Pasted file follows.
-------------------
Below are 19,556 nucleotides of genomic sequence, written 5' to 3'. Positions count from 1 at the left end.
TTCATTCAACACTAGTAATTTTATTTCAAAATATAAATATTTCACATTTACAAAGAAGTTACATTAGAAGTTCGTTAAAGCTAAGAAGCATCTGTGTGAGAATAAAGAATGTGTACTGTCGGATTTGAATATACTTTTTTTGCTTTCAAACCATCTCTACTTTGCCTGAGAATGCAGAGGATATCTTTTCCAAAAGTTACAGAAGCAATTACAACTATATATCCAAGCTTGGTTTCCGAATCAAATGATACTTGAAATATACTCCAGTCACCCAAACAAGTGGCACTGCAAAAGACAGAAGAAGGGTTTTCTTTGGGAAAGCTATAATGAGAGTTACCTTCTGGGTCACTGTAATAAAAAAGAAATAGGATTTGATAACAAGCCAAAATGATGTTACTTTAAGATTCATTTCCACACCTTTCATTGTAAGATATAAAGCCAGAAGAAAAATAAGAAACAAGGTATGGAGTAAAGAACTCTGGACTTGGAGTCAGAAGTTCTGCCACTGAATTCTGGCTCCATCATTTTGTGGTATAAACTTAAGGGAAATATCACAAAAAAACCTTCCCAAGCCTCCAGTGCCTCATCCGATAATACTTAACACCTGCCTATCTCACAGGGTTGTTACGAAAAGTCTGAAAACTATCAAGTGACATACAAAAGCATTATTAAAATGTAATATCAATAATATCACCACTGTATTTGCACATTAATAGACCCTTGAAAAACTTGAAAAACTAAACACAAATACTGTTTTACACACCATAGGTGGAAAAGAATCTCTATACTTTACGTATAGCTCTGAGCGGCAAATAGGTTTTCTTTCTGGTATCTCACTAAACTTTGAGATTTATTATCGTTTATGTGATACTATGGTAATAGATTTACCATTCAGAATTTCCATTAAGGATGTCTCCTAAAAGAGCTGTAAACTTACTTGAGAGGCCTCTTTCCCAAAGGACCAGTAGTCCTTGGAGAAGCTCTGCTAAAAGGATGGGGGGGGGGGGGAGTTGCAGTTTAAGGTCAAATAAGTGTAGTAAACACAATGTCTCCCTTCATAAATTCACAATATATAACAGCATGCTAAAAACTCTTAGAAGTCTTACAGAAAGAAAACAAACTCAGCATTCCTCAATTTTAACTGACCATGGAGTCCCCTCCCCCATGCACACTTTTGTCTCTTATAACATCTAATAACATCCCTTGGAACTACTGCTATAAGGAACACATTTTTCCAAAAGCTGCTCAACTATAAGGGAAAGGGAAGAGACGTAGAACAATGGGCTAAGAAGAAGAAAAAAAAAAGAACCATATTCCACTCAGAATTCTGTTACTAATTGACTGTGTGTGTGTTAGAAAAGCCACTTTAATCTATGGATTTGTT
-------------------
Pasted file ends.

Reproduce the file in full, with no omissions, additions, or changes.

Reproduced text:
Below are 19,556 nucleotides of genomic sequence, written 5' to 3'. Positions count from 1 at the left end.
TTCATTCAACACTAGTAATTTTATTTCAAAATATAAATATTTCACATTTACAAAGAAGTTACATTAGAAGTTCGTTAAAGCTAAGAAGCATCTGTGTGAGAATAAAGAATGTGTACTGTCGGATTTGAATATACTTTTTTTGCTTTCAAACCATCTCTACTTTGCCTGAGAATGCAGAGGATATCTTTTCCAAAAGTTACAGAAGCAATTACAACTATATATCCAAGCTTGGTTTCCGAATCAAATGATACTTGAAATATACTCCAGTCACCCAAACAAGTGGCACTGCAAAAGACAGAAGAAGGGTTTTCTTTGGGAAAGCTATAATGAGAGTTACCTTCTGGGTCACTGTAATAAAAAAGAAATAGGATTTGATAACAAGCCAAAATGATGTTACTTTAAGATTCATTTCCACACCTTTCATTGTAAGATATAAAGCCAGAAGAAAAATAAGAAACAAGGTATGGAGTAAAGAACTCTGGACTTGGAGTCAGAAGTTCTGCCACTGAATTCTGGCTCCATCATTTTGTGGTATAAACTTAAGGGAAATATCACAAAAAAACCTTCCCAAGCCTCCAGTGCCTCATCCGATAATACTTAACACCTGCCTATCTCACAGGGTTGTTACGAAAAGTCTGAAAACTATCAAGTGACATACAAAAGCATTATTAAAATGTAATATCAATAATATCACCACTGTATTTGCACATTAATAGACCCTTGAAAAACTTGAAAAACTAAACACAAATACTGTTTTACACACCATAGGTGGAAAAGAATCTCTATACTTTACGTATAGCTCTGAGCGGCAAATAGGTTTTCTTTCTGGTATCTCACTAAACTTTGAGATTTATTATCGTTTATGTGATACTATGGTAATAGATTTACCATTCAGAATTTCCATTAAGGATGTCTCCTAAAAGAGCTGTAAACTTACTTGAGAGGCCTCTTTCCCAAAGGACCAGTAGTCCTTGGAGAAGCTCTGCTAAAAGGATGGGGGGGGGGGGGAGTTGCAGTTTAAGGTCAAATAAGTGTAGTAAACACAATGTCTCCCTTCATAAATTCACAATATATAACAGCATGCTAAAAACTCTTAGAAGTCTTACAGAAAGAAAACAAACTCAGCATTCCTCAATTTTAACTGACCATGGAGTCCCCTCCCCCATGCACACTTTTGTCTCTTATAACATCTAATAACATCCCTTGGAACTACTGCTATAAGGAACACATTTTTCCAAAAGCTGCTCAACTATAAGGGAAAGGGAAGAGACGTAGAACAATGGGCTAAGAAGAAGAAAAAAAAAAGAACCATATTCCACTCAGAATTCTGTTACTAATTGACTGTGTGTGTGTTAGAAAAGCCACTTTAATCTATGGATTTGTT